Los Altos schools need Measure E | April 15, 2011 | Mountain View Voice | Mountain View Online |


Mountain View Voice

Opinion - April 15, 2011

Los Altos schools need Measure E

As the state comes closer to a financial meltdown, local school districts are struggling to insulate themselves from a worst-case scenario. This is certainly true in the Los Altos Elementary School District, which over the last two years has lost more than $4 million in state funding and could lose another $4 million — and possibly $5 million — for the next school year. Since 2006-07, state funding to the district has plunged from 14 percent to 5.9 percent of the budget and could be as low as 2 percent in the coming year.

This comes at a time when local property taxes, the district's main funding source, have been flat and next year are projected to grow by only 1 percent. Federal stimulus funds, which provided some one-time grants to the district, are not likely to be replaced due to current deficit-reduction mode in Washington.

The district saw the crisis coming and decided to ask parents and residents for help in the form of Measure E, a modest parcel tax of $193 — about $16 per month — a year that will help replace some, but not all of the lost revenue. The tax would raise $2.3 million a year, would remain in force for six years and could not be used for administrators' salaries. Senior citizens will be able to opt out of the tax, if they wish.

Of the just-over 4,000 students in the K-8 district, about 1,000 live in Mountain View. These families and all others in the district already are paying $597 a year for a parcel tax passed back in 2002, and another assessment for a bond issue that amounts to about $600 a year on a home with an assessed value of $1 million.

Another key revenue source for the district is provided by parents and others who contribute to the Los Altos Education Foundation. The foundation's annual gift to the schools this year is $2.3 million, a $500,000 increase over last year, which is made possible in part by parents responding to a request to contribute at least $1,000 student.

We agree with proponents of Measure E, who say they do not want to lose the formula that has made Los Altos elementary schools among the best in the area. For starters, district students score in the state's top 1 percent on standardized API test, just two points behind Hillsborough at No. 1. And despite this success, the district spends less per student than the average of the top 15 districts in the Bay Area ranked by API score.

And although the district pays its teachers relatively high salaries, averaging $75,000 plus benefits, Los Altos foundation officials say the pay is lower than nearby districts with high-ranking test scores. Retaining teachers who have spent years in the district and paying them a good salary is well worth the money, foundation officials say.

Management of the district is another high point, with Los Altos spending only 1.5 percent of its total budget on administrative overhead, or about half of what is spent by other Santa Clara districts and well below the maximum of 9 percent recommended by the state.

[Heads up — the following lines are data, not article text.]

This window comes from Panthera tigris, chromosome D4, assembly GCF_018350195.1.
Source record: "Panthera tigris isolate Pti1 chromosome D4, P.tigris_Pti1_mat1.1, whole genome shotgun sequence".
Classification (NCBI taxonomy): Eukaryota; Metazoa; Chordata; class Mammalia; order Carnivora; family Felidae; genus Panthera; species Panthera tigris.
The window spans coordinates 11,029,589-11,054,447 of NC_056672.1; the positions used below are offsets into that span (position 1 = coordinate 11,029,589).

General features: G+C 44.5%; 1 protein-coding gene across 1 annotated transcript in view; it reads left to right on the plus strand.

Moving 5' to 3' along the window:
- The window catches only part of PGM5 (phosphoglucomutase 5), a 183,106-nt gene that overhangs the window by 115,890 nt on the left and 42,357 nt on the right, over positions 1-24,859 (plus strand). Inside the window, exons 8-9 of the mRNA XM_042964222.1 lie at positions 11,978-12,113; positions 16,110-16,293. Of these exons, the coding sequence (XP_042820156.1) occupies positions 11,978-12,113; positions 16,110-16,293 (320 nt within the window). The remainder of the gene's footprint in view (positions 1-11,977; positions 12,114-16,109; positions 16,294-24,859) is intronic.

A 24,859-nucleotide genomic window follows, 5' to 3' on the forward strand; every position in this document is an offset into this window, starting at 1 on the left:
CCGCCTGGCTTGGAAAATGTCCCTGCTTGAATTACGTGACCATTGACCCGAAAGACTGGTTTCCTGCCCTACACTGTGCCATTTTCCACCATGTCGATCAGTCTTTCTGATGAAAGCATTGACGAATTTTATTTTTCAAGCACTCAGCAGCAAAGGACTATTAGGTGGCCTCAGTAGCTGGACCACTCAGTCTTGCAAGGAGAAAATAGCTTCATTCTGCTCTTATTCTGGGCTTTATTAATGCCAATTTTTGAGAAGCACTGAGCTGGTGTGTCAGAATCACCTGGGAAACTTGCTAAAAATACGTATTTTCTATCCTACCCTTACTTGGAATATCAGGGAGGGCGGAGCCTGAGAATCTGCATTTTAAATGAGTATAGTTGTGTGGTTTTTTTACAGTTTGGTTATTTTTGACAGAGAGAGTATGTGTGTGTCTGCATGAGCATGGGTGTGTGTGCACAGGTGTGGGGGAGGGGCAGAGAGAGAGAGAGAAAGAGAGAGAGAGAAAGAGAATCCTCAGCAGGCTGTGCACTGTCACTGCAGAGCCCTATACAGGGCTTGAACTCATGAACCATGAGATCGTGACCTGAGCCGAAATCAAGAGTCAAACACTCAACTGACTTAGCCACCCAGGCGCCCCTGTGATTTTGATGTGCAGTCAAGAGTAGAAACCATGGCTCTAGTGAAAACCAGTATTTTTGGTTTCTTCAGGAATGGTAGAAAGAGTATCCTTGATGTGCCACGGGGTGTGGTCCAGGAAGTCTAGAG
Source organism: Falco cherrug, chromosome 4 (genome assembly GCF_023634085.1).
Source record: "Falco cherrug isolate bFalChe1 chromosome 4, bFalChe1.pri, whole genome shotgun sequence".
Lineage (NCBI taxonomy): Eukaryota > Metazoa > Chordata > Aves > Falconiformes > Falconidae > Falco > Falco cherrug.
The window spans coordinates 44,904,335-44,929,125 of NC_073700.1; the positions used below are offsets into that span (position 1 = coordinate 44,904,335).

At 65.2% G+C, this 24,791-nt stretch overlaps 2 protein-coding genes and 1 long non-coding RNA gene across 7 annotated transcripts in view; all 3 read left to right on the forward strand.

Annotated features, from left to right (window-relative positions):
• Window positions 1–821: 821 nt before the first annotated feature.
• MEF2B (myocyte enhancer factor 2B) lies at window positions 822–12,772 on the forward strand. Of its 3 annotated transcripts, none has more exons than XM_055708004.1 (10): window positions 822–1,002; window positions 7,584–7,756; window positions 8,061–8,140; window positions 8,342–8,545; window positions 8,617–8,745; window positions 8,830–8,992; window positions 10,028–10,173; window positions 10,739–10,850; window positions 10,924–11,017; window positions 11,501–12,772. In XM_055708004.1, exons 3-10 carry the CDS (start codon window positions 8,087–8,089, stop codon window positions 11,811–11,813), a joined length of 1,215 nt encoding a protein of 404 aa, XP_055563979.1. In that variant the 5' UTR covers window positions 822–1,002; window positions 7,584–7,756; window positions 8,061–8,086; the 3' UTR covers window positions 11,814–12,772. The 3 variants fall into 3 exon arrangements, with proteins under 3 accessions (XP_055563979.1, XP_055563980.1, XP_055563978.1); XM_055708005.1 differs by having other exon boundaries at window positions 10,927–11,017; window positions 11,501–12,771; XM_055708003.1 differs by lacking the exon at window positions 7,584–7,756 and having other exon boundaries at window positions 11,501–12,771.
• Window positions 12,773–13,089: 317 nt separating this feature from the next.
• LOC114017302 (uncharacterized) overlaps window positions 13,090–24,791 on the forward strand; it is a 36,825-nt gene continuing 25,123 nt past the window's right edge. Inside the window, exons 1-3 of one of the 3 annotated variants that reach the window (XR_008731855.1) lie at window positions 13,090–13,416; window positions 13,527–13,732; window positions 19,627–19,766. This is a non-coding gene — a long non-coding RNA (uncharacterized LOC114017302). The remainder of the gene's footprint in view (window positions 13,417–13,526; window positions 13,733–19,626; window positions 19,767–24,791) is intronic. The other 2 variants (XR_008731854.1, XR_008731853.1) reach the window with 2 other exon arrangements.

In this challenging time for public education, it makes sense to approve Measure E, a modest additional parcel tax that will help the district preserve its academic excellence and low class sizes. The mail-in ballot should have arrived to all households in the district. We recommend voting yes on Measure E.


Posted by Marcia, a resident of another community
on Apr 22, 2011 at 6:52 am

We have such great schools in Los Altos! The state is such an unreliable source for our funding. They’ve cut the whole education system for billions of dollars the last few years. Many feel that our teachers are overpaid when in fact they are not. My husband and I have voted yes. The parcel tax is a small price in comparison to what our children are getting. Look at Cupertino, they're parcel taxes are so high. Vote yes!

Posted by David, a resident of another community
on Apr 29, 2011 at 12:38 pm

Property tax revenues to LASD rose 8.72% annually for 10 years from 2001-2010. Where did all that money go? Why couldn't they have saved some for the inevitable hiccup in property appreciation? Why did they promise lucrative benefits and put off funding them even when times were good and revenues rose rapidly?

Teachers only work 180 days a year so $100,000 in average compensation including benefits is frankly a good deal. Is it too much to ask District employees to pay more than 5% of the cost of generous health and other benefits for not only themselves but their family members? Why should taxpayers pay 95% of these costs for the whole family of employees, and allow them to retire early with full benefits as well? I really wish I could get free health care that I could keep even if I retire well before age 65. Most of us have to work until we qualify for Medicare or risk having no affordable health insurance. The District is accruing a liability of more than $1.2 million a year for retiree health benefits and this number is rising rapidly. They are hiding behind an economic slowdown and pretending this is not a problem of their own making from years of mismanagement.